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Capping the number of children diagnosed with autism

(191 Posts)
roundtable Sat 27-May-17 08:37:37

Did I just hear that correctly on the news? The couple of sentences that they gave about it before moving on.

I'm hoping I've misunderstood but wtf?

That is not reasonable.

So once we've limited the amount of people with autism, what group of people do they move onto next?

Did I hear it correctly and are they being completely unreasonable? Without a doubt

LuluLovesFruitcakes Sat 27-May-17 08:38:53

Wtf confused

user1491572121 Sat 27-May-17 08:39:33

As I understand it, there is talk of stopping diagnosing DC in Merton with Autism.

Georgieporgiepuddinandpie Sat 27-May-17 08:39:36

How does that work then? What happens when the quota is full confused

user1491572121 Sat 27-May-17 08:39:48

And it's a terrible, terrible idea.

ProudAS Sat 27-May-17 08:40:28

I really hope you misunderstood.

Undiagnosed autism is not something I would wish on anyone.

LakieLady Sat 27-May-17 08:42:33

it's the most ludicrous thing I've heard in a long time. You don't make something go away by pretending it doesn't exist.

If they get away with this, where will they stop?

roundtable Sat 27-May-17 08:45:48

I'm actually shocked by how briefly it was mentioned on the BBC. I thought I'd misheard.

Branleuse Sat 27-May-17 08:48:00

This is absolutely terrible news for so many children. Its already hard enough to access diagnosis

imip Sat 27-May-17 08:53:47

Yes, from what I hear it's true. More in depth article in the news and it's been mentioned in SN boards. will diagnose if there is another condition e.g. Depression.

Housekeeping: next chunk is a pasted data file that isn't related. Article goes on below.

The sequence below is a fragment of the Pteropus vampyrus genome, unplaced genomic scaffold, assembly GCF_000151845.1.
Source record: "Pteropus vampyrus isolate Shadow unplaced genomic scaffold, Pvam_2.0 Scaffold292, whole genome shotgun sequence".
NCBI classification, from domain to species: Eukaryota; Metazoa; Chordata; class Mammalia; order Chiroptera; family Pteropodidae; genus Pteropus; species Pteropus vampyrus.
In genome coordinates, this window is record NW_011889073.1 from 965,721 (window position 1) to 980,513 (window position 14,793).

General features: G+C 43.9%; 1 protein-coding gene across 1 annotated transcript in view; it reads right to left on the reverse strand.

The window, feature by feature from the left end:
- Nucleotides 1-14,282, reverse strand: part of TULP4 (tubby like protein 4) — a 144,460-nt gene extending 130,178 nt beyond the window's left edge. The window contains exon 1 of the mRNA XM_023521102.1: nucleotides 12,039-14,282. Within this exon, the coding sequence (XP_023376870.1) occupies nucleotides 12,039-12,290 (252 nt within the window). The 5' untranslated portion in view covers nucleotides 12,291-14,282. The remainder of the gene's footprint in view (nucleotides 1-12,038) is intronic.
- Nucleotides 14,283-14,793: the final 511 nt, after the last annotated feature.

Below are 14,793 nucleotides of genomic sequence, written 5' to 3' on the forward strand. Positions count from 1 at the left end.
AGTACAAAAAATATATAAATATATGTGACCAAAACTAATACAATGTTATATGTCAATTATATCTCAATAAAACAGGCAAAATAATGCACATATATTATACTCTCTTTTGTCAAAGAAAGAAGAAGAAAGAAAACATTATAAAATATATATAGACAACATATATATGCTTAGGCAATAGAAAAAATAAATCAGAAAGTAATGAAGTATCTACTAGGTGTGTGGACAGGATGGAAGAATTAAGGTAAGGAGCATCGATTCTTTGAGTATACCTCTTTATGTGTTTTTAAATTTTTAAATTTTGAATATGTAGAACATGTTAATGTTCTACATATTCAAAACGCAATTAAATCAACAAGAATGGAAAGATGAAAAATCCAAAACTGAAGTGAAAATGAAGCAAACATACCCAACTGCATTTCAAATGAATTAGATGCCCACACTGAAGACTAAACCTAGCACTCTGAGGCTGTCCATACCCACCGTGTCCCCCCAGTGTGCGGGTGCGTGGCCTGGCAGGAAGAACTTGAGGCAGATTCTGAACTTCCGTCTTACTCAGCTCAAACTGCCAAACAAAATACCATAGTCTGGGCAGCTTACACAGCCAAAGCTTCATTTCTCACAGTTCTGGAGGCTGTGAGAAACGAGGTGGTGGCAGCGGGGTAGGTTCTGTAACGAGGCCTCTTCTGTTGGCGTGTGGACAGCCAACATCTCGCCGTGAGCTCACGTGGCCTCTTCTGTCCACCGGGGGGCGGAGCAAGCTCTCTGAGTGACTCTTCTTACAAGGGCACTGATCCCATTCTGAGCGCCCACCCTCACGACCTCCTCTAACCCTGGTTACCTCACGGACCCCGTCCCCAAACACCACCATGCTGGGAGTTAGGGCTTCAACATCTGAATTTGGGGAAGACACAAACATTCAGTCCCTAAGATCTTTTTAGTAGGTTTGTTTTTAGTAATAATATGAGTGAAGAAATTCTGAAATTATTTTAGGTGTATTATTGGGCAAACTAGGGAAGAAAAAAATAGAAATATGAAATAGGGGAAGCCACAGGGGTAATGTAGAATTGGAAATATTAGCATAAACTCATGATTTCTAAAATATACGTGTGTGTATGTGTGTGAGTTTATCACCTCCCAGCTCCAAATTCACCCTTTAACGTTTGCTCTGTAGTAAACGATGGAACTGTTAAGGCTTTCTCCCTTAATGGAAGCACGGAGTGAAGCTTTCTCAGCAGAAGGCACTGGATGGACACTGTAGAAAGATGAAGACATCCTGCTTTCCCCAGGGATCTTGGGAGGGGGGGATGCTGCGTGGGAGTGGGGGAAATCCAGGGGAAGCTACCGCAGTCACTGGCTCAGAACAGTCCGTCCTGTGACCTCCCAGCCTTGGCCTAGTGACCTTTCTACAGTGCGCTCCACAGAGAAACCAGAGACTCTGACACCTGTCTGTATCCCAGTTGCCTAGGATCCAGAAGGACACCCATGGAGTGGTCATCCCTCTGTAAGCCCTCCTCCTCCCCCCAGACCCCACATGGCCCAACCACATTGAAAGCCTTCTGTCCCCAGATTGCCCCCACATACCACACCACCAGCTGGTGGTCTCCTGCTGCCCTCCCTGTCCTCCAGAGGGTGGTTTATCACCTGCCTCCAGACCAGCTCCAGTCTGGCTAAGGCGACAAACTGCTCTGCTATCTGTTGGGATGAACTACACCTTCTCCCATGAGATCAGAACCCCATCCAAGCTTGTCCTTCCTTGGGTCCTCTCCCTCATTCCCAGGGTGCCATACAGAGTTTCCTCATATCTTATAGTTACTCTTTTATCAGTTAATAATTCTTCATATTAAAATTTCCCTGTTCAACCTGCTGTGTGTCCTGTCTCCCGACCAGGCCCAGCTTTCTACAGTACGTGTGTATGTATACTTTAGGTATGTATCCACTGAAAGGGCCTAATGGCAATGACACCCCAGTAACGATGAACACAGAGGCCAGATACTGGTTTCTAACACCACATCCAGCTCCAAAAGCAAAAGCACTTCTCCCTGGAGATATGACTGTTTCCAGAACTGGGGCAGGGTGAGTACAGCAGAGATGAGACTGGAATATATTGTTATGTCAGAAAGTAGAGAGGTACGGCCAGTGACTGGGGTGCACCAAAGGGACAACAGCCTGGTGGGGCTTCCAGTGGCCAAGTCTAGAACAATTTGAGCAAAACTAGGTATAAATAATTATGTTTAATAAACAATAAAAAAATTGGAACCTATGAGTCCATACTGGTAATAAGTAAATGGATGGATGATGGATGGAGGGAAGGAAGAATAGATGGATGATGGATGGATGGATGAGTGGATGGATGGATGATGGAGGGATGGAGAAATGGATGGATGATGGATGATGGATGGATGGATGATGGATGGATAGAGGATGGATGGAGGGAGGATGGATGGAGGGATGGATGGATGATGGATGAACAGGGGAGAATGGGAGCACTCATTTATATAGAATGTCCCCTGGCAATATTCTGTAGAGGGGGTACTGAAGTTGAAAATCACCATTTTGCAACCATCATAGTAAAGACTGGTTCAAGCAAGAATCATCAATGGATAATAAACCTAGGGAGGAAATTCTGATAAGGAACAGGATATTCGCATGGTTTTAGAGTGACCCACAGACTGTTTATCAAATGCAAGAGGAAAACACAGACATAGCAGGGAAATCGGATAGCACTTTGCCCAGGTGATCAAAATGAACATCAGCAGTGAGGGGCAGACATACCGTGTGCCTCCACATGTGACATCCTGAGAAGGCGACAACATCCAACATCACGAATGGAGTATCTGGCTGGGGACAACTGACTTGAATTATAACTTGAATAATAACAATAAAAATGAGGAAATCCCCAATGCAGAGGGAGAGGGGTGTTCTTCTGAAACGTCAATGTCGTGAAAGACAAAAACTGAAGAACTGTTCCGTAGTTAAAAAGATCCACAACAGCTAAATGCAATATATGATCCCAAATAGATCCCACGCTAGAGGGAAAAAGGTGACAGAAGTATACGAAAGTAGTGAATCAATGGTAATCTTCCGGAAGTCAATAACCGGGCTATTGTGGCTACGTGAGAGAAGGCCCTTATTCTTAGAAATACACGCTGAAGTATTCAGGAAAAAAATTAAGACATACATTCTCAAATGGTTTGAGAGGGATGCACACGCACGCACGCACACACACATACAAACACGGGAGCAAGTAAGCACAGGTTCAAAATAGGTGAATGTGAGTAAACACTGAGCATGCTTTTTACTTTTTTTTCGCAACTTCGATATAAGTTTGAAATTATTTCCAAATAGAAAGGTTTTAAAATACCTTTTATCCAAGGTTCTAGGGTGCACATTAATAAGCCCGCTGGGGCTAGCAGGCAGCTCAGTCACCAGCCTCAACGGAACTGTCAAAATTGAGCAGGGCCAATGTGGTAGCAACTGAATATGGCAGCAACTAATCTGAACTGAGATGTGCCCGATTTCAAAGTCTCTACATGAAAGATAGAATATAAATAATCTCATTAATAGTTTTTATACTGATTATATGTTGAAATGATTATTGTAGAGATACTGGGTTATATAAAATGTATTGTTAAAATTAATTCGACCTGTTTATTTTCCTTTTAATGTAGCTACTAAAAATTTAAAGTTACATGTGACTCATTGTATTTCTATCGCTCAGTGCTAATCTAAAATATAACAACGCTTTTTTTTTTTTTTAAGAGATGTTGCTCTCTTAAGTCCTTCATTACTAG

Of course, if it's not diagnosed in the first instance, there probably will be mental health issues in the future from undiagnosed autism. So ducking misguided and parents bear the brunt of it!

Witchend Sat 27-May-17 08:54:02

I think they should cap the number with cancer too. I mean it' s a horrible disease and no one wants to hear they've got it so we'd really be doing them a favour wouldn't we? And it's a big drain on the NHS resources so it'd save money. hmm

OregonShales Sat 27-May-17 08:56:22

You either have a diagnosis on the spectrum or you don't. There's no inbetween.

They wouldn't say to someone who has cancer "well you do have all the symptoms for a diagnosis but we've filled our quota, so actually, you don't have it.

(I know they are not the same, just highlighting the ridiculousness)

I suspect the next group will be anxiety and depression.

PlateNotSlate Sat 27-May-17 08:56:24

Awful, awful idea. I work with children with ASD and we have seen this coming for a while now. Children who desperately need support just aren't getting it.

Imagine a cap being put on diagnosis of children with hearing and sight issues, epilepsy, cerebal palsy.

OregonShales Sat 27-May-17 08:57:03

X post with witchend!

AStickInTime Sat 27-May-17 09:02:33

It's shameful. What is this world coming to?

You can be sure it will be hailed a success and transferred to other medical diagnoses.

Truly shocking.

Will it be a case of people needing to pay for diagnosis privately then? Or not even having that access? If I were a paediatrician I'd set up my own practice to bridge the gap.

ClashCityRocker Sat 27-May-17 09:04:39

Like the op, the casual, inconsequential tone it was mentioned in made me think I'd misheard it.

It's insane. Absolutely insane.